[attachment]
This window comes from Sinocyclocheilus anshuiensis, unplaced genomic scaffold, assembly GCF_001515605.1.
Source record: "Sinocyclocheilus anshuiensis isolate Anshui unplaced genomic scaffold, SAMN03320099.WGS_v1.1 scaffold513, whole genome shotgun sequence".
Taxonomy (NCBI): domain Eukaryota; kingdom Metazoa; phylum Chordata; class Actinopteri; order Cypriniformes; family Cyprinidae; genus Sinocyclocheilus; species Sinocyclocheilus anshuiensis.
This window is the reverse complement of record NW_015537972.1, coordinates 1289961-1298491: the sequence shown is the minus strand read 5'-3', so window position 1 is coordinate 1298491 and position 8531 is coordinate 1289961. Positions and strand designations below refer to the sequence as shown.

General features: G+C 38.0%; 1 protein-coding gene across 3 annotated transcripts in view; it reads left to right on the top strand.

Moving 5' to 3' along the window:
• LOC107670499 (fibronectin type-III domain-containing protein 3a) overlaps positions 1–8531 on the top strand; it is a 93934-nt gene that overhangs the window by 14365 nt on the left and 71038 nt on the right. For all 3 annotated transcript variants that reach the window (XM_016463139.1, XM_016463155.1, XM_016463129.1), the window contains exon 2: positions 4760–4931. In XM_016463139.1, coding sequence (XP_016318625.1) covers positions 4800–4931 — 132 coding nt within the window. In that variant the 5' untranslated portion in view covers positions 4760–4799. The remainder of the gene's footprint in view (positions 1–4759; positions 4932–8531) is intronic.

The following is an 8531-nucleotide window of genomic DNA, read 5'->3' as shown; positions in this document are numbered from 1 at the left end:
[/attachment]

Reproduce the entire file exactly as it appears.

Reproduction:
This window comes from Sinocyclocheilus anshuiensis, unplaced genomic scaffold, assembly GCF_001515605.1.
Source record: "Sinocyclocheilus anshuiensis isolate Anshui unplaced genomic scaffold, SAMN03320099.WGS_v1.1 scaffold513, whole genome shotgun sequence".
Taxonomy (NCBI): domain Eukaryota; kingdom Metazoa; phylum Chordata; class Actinopteri; order Cypriniformes; family Cyprinidae; genus Sinocyclocheilus; species Sinocyclocheilus anshuiensis.
This window is the reverse complement of record NW_015537972.1, coordinates 1289961-1298491: the sequence shown is the minus strand read 5'-3', so window position 1 is coordinate 1298491 and position 8531 is coordinate 1289961. Positions and strand designations below refer to the sequence as shown.

General features: G+C 38.0%; 1 protein-coding gene across 3 annotated transcripts in view; it reads left to right on the top strand.

Moving 5' to 3' along the window:
• LOC107670499 (fibronectin type-III domain-containing protein 3a) overlaps positions 1–8531 on the top strand; it is a 93934-nt gene that overhangs the window by 14365 nt on the left and 71038 nt on the right. For all 3 annotated transcript variants that reach the window (XM_016463139.1, XM_016463155.1, XM_016463129.1), the window contains exon 2: positions 4760–4931. In XM_016463139.1, coding sequence (XP_016318625.1) covers positions 4800–4931 — 132 coding nt within the window. In that variant the 5' untranslated portion in view covers positions 4760–4799. The remainder of the gene's footprint in view (positions 1–4759; positions 4932–8531) is intronic.

The following is an 8531-nucleotide window of genomic DNA, read 5'->3' as shown; positions in this document are numbered from 1 at the left end: